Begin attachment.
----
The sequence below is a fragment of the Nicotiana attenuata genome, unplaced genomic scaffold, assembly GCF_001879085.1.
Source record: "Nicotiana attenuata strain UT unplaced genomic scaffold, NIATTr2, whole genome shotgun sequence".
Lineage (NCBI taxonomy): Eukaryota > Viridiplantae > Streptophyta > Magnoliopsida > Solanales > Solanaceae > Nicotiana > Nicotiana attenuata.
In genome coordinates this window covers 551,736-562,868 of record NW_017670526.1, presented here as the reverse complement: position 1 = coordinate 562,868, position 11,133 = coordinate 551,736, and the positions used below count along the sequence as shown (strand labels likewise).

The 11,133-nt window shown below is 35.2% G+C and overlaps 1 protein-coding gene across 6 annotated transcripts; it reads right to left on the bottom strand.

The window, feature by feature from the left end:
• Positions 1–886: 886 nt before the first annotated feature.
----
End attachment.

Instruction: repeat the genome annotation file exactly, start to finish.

The sequence below is a fragment of the Nicotiana attenuata genome, unplaced genomic scaffold, assembly GCF_001879085.1.
Source record: "Nicotiana attenuata strain UT unplaced genomic scaffold, NIATTr2, whole genome shotgun sequence".
Lineage (NCBI taxonomy): Eukaryota > Viridiplantae > Streptophyta > Magnoliopsida > Solanales > Solanaceae > Nicotiana > Nicotiana attenuata.
In genome coordinates this window covers 551,736-562,868 of record NW_017670526.1, presented here as the reverse complement: position 1 = coordinate 562,868, position 11,133 = coordinate 551,736, and the positions used below count along the sequence as shown (strand labels likewise).

The 11,133-nt window shown below is 35.2% G+C and overlaps 1 protein-coding gene across 6 annotated transcripts; it reads right to left on the bottom strand.

The window, feature by feature from the left end:
• Positions 1–886: 886 nt before the first annotated feature.